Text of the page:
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Review Roundup: Lucas Hnath's DANA H. at Vineyard Theatre - Critics Weigh In

Dana H

Vineyard Theatre presents Dana H., by Lucas Hnath, adapted from interviews with Dana Higginbotham conducted by Steve Cosson, and directed by Les Waters, began previews on February 11 with Deirdre O'Connell reprising the title role for the New York premiere direct from engagements at Center Theatre Group and The Goodman Theatre.

In Dana H., Dana was a chaplain of a psych ward where she met a charismatic patient, an ex-convict searching for redemption. A harrowing true story, Dana was held captive with her life in this man's hands - trapped in a series of Florida motels, disoriented and terrified - for five months.

The design team includes scenic design by Andrew Boyce, costume design by Janice Pytel, lighting and supertitle design by Paul Toben, sound design by Mikhail Fiksel and Steve Cuiffo serves as illusion and lip sync consultant.

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Ben Brantley, The New York Times: First impressions might suggest otherwise. But Lucas Hnath's "Dana H.," a one-woman drama that explodes expectations at every turn, is one of the richest, most complete works of theater to come along in many seasons. And by its end, you realize that its singular power could be achieved only in real time, on a stage, with a live audience as its witness.

Robert Hofler, The Wrap: Deirdre O'Connell is far more proficient at the task of lip syncing to the taped voice of Dana Higginbotham, the mother of playwright Lucas Hnath ("A Doll's House, Part 2"). There's not a word, not even a giggle or a sigh, that's out of place in her astounding performance of Hnath's new play, "Dana H.," which opened Tuesday at the Vineyard following productions in Los Angeles and Chicago.

Adam Feldman, Time Out New York: O'Connell is simply astonishing. Long-form lip-sync is not new-one thinks of Bradford Louryk's Christine Jorgensen Reveals, Lypsinka's The Passion of the Crawford, much of the Wooster Group's oeuvre-but I don't think I've ever seen it done quite so unshowily. This is a performance of virtuoso naturalism; the technique is so perfect that it disappears. At many points in the show, I would have believed O'Connell was talking into a body mic, even though Mikhail Fiksel's sound design makes it clear that we're listening to an edited recording. (The actor and magician Steve Cuiffo is credited as her lip-sync consultant.) The effect of this device is complex: The use of Dana's voice gives her testimony a gripping sense of reality, even as its ventriloquism through O'Connell's body suggests an eerie sense of dissociation.

Brian Scott Lipman, Theater News Online: But just because Hnath insists that this is the play's set-up, is it true? If so (and Dana's voice sounds remarkably like O'Connell's to me), O'Connell's work deserves some sort of special award, as she flawlessly manages to not only precisely repeat Higginbotham's words but replicate every inflection, every pause, every "um and uh" that "Dana" utters, all while constantly gesturing, looking down at a manuscript, and essentially physically becoming this still-troubled woman.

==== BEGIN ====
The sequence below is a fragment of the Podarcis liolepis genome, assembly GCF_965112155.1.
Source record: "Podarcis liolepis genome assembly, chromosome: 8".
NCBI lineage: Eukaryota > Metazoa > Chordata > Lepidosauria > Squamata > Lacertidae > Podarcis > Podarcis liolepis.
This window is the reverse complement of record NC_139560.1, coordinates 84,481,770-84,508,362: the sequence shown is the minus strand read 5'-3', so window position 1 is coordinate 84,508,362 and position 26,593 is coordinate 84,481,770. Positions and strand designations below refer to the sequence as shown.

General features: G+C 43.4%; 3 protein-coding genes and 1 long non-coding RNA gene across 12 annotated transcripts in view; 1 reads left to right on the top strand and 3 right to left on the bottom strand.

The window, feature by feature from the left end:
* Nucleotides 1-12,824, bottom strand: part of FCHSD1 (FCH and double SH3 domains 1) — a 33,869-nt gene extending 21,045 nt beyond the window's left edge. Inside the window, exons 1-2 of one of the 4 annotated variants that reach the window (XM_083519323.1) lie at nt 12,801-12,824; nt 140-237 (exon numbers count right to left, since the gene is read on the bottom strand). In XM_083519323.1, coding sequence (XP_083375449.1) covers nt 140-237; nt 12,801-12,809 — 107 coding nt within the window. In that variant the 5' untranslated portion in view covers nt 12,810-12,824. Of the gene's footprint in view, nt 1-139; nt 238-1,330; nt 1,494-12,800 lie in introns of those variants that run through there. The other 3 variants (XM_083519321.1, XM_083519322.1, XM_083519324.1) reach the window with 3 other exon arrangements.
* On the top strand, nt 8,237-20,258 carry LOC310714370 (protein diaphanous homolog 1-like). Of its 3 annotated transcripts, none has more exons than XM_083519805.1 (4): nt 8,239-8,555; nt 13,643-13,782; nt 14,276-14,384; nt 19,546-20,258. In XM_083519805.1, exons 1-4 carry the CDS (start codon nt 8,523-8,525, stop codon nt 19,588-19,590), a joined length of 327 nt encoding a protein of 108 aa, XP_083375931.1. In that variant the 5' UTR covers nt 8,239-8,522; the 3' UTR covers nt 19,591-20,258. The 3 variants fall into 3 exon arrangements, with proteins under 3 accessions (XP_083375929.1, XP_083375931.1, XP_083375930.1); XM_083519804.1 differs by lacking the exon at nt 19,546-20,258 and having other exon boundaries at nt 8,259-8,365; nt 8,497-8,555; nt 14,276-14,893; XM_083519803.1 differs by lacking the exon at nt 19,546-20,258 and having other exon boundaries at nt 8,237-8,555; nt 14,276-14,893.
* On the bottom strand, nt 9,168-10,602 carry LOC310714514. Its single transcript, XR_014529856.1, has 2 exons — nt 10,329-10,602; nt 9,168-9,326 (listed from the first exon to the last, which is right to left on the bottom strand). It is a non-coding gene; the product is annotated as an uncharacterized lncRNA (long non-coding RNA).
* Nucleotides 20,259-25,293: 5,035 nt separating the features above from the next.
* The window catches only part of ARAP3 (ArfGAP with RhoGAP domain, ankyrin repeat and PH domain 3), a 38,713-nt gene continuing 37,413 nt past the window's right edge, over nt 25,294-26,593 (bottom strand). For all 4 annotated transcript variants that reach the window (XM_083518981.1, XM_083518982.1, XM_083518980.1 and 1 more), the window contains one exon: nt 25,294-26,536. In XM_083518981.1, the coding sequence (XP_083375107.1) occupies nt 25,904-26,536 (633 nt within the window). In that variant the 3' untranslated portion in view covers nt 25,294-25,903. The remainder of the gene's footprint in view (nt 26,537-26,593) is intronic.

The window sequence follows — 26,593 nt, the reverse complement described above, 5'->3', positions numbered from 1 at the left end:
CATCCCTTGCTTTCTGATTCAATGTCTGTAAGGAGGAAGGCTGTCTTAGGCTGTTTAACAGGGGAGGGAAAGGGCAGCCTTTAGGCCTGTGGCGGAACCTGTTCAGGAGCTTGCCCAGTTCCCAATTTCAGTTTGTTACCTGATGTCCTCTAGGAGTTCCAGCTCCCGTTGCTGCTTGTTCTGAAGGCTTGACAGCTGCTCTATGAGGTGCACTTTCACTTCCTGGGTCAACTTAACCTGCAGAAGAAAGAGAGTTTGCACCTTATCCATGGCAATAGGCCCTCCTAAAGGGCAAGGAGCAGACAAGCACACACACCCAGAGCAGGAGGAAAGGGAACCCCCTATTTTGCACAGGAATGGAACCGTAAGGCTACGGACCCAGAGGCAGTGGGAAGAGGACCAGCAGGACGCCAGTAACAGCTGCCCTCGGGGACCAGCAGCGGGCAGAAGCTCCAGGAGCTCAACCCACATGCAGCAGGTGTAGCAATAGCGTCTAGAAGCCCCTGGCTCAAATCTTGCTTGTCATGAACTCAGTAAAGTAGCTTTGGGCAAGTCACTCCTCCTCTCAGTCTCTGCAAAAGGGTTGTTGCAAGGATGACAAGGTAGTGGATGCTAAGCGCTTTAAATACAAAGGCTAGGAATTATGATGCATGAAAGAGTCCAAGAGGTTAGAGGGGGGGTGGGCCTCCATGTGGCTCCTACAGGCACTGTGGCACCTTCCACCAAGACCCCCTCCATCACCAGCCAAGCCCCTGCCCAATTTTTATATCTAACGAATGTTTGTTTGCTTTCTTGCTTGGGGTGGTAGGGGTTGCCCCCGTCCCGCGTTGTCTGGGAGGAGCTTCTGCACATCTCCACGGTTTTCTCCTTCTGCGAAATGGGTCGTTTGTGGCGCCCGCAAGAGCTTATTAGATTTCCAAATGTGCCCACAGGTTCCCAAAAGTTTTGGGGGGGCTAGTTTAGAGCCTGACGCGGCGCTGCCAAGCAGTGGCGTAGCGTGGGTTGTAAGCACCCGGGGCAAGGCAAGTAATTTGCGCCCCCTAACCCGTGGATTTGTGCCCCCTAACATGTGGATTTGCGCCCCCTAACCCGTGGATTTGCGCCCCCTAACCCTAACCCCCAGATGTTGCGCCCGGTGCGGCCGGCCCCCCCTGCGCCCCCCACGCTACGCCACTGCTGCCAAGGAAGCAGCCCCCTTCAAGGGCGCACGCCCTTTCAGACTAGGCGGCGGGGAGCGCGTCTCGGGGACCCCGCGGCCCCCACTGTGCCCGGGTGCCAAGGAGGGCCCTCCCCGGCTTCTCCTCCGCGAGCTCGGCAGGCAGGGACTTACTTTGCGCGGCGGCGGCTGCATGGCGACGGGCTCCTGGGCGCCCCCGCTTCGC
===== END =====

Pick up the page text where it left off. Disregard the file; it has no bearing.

Steven Suskin, New York Stage Review: The best way to describe Dana H., the new play by Lucas Hnath at the Vineyard, is to call it indescribable and leave it at that. Which simply won't do; that in itself doesn't begin to suggest how the combination of play, production, and a performance by Deirdre O'Connell makes this a theatrical explosion not to be missed. Those who might become distraught watching what unfolds are excused, though, because this is a rough, difficult, physically and psychologically distressing exhibition of dramatic art.

Michael Sommers, New York Stage Review: The 70-minute soundtrack cultivates a deliberate rawness as Dana's ugly experiences are patched together, along with obvious blips and background noises, with some of Cosson's questions and empathetic responses. Meanwhile, Les Waters, the director, keeps O'Connell literally a captive seated in that chair as she silently relates Dana's abduction along with the soundtrack.

Tim Teeman, The Daily Beast: And so this astonishing exercise begins. It is not lip-syncing, because that implies a very basic act of impersonation or mimicry. For one, O'Connell masters every rustle, movement of the body, caught breath, laugh, rise of emotion. Every sound that is on tape, every pause, everything, is replicated by her. But she also inhabits the character of Higginbotham sweepingly too, just sitting there, facing us. The play begins and ends with a meditation on death. Higginbotham, in her regular life, is a hospital chaplain who helps people and their loved ones prepare for death, this after her own life was taken away from her by her assailant and abuser. The threat of death, and extreme violence, is what he uses to prevent her from escaping.

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